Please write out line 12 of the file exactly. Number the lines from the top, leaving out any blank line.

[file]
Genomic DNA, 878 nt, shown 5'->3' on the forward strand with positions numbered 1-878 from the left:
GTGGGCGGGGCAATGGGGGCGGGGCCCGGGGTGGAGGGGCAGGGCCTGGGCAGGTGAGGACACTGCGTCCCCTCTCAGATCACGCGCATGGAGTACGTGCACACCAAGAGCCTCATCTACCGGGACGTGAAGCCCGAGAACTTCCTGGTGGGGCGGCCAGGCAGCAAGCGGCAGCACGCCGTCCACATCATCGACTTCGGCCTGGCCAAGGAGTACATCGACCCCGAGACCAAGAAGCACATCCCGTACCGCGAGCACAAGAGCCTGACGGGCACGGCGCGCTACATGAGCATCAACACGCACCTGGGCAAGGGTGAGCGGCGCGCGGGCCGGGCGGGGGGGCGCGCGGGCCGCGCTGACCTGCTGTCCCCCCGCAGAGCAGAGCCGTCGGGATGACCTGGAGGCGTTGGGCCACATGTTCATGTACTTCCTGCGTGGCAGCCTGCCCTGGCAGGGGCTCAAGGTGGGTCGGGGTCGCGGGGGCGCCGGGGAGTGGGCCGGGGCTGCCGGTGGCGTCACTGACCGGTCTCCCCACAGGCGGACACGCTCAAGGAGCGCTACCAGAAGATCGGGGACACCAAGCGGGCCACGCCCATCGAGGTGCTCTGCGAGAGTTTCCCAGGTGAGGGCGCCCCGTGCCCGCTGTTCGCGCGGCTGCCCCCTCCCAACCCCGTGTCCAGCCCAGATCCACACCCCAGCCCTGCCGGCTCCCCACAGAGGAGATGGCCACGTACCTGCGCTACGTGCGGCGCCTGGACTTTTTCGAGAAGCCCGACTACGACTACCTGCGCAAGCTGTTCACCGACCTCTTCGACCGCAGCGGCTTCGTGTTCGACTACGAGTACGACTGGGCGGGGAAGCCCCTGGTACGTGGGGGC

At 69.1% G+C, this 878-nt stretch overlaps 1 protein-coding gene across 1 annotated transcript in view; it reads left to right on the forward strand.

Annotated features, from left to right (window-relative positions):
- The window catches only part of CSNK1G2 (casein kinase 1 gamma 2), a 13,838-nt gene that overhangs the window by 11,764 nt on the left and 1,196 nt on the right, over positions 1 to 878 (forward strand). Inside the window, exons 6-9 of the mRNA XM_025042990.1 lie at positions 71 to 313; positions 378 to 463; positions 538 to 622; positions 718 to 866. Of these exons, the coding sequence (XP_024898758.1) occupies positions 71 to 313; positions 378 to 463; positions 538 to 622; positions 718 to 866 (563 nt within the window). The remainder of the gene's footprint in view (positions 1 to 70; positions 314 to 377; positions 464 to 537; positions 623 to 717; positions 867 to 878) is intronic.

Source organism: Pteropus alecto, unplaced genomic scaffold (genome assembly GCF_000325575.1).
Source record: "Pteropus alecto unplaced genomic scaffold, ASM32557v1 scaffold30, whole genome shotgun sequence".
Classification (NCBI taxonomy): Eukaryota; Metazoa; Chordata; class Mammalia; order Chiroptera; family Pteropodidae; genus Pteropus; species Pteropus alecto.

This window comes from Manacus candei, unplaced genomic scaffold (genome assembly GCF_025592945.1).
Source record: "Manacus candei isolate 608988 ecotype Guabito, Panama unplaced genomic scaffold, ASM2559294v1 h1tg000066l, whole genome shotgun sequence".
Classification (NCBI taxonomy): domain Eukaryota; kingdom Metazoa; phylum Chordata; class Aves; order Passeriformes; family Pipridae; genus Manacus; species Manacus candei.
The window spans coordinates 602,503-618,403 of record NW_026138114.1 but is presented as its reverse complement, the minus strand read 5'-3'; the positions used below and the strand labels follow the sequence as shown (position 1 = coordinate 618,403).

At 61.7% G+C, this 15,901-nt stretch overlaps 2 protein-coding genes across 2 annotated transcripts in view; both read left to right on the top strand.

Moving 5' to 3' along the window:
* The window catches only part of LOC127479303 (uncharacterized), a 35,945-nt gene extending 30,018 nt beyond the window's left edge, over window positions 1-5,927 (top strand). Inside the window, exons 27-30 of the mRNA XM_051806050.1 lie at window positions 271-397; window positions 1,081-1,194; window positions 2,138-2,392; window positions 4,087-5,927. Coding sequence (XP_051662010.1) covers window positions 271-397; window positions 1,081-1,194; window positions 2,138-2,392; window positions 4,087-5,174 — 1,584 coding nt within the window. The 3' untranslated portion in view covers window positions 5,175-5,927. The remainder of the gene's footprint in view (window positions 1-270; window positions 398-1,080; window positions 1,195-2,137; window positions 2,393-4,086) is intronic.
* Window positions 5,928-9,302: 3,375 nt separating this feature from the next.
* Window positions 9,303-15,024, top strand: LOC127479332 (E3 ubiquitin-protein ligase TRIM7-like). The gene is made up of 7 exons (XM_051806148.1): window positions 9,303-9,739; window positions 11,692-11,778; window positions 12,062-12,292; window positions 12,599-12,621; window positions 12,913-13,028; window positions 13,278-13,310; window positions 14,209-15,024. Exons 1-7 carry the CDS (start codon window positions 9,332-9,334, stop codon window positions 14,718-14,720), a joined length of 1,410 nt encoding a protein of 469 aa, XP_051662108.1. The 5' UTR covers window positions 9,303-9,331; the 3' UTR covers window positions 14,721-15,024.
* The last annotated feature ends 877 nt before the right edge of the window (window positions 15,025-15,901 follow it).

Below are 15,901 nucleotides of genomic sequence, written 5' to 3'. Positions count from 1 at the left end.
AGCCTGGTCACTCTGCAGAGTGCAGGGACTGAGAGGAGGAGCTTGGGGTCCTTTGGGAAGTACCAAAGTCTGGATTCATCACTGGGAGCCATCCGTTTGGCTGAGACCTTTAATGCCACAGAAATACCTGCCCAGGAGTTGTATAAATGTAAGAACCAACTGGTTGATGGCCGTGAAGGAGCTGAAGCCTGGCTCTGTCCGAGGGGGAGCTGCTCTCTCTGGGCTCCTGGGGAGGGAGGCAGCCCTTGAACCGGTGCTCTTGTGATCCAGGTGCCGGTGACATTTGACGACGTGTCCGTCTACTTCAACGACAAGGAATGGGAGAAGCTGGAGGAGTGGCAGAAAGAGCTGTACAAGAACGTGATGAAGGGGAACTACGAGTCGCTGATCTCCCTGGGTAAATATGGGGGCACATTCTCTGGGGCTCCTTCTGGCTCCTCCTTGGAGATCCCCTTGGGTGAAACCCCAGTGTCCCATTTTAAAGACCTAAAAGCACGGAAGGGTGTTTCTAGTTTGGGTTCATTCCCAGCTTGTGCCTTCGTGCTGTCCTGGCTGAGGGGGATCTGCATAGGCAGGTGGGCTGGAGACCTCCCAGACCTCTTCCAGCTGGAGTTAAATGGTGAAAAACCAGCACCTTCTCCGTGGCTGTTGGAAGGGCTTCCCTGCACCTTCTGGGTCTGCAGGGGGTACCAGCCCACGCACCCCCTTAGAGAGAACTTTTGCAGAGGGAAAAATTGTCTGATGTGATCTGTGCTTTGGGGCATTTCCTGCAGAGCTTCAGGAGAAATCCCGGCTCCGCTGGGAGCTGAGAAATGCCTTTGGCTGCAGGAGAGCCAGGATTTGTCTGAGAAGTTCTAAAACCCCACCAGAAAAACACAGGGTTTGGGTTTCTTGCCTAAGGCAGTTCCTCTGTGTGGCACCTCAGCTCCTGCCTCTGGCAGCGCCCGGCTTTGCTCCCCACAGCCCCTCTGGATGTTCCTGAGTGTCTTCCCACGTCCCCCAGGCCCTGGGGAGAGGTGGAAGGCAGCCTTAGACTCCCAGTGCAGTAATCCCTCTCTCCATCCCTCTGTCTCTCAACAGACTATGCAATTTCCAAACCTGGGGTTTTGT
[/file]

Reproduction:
The window spans coordinates 602,503-618,403 of record NW_026138114.1 but is presented as its reverse complement, the minus strand read 5'-3'; the positions used below and the strand labels follow the sequence as shown (position 1 = coordinate 618,403).